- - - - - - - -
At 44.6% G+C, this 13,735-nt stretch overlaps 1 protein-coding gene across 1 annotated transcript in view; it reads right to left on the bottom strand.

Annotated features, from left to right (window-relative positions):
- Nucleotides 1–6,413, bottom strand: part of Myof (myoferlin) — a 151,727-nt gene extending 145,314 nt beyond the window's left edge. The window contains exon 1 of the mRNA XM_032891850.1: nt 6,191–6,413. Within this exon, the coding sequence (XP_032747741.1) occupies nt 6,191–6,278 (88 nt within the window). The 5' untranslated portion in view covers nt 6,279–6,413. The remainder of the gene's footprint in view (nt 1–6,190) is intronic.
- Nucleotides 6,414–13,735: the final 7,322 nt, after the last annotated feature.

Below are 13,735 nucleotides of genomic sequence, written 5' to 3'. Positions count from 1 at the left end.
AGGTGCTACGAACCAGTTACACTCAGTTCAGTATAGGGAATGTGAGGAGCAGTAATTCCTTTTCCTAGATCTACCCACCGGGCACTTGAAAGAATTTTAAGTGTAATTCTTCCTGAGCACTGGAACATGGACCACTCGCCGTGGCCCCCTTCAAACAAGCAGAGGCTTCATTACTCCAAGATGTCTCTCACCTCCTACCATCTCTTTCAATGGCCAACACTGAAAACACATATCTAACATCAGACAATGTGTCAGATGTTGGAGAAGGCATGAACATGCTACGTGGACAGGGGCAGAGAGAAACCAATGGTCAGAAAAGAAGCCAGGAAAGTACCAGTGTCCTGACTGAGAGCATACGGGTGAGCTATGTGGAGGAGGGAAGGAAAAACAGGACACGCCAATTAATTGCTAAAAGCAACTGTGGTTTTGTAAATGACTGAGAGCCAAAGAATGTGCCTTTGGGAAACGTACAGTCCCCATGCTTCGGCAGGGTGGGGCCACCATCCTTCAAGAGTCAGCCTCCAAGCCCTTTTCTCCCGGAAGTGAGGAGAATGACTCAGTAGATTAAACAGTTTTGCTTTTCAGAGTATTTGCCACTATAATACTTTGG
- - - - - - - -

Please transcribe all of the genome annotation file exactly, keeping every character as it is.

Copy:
At 44.6% G+C, this 13,735-nt stretch overlaps 1 protein-coding gene across 1 annotated transcript in view; it reads right to left on the bottom strand.

Annotated features, from left to right (window-relative positions):
- Nucleotides 1–6,413, bottom strand: part of Myof (myoferlin) — a 151,727-nt gene extending 145,314 nt beyond the window's left edge. The window contains exon 1 of the mRNA XM_032891850.1: nt 6,191–6,413. Within this exon, the coding sequence (XP_032747741.1) occupies nt 6,191–6,278 (88 nt within the window). The 5' untranslated portion in view covers nt 6,279–6,413. The remainder of the gene's footprint in view (nt 1–6,190) is intronic.
- Nucleotides 6,414–13,735: the final 7,322 nt, after the last annotated feature.

Below are 13,735 nucleotides of genomic sequence, written 5' to 3'. Positions count from 1 at the left end.
AGGTGCTACGAACCAGTTACACTCAGTTCAGTATAGGGAATGTGAGGAGCAGTAATTCCTTTTCCTAGATCTACCCACCGGGCACTTGAAAGAATTTTAAGTGTAATTCTTCCTGAGCACTGGAACATGGACCACTCGCCGTGGCCCCCTTCAAACAAGCAGAGGCTTCATTACTCCAAGATGTCTCTCACCTCCTACCATCTCTTTCAATGGCCAACACTGAAAACACATATCTAACATCAGACAATGTGTCAGATGTTGGAGAAGGCATGAACATGCTACGTGGACAGGGGCAGAGAGAAACCAATGGTCAGAAAAGAAGCCAGGAAAGTACCAGTGTCCTGACTGAGAGCATACGGGTGAGCTATGTGGAGGAGGGAAGGAAAAACAGGACACGCCAATTAATTGCTAAAAGCAACTGTGGTTTTGTAAATGACTGAGAGCCAAAGAATGTGCCTTTGGGAAACGTACAGTCCCCATGCTTCGGCAGGGTGGGGCCACCATCCTTCAAGAGTCAGCCTCCAAGCCCTTTTCTCCCGGAAGTGAGGAGAATGACTCAGTAGATTAAACAGTTTTGCTTTTCAGAGTATTTGCCACTATAATACTTTGG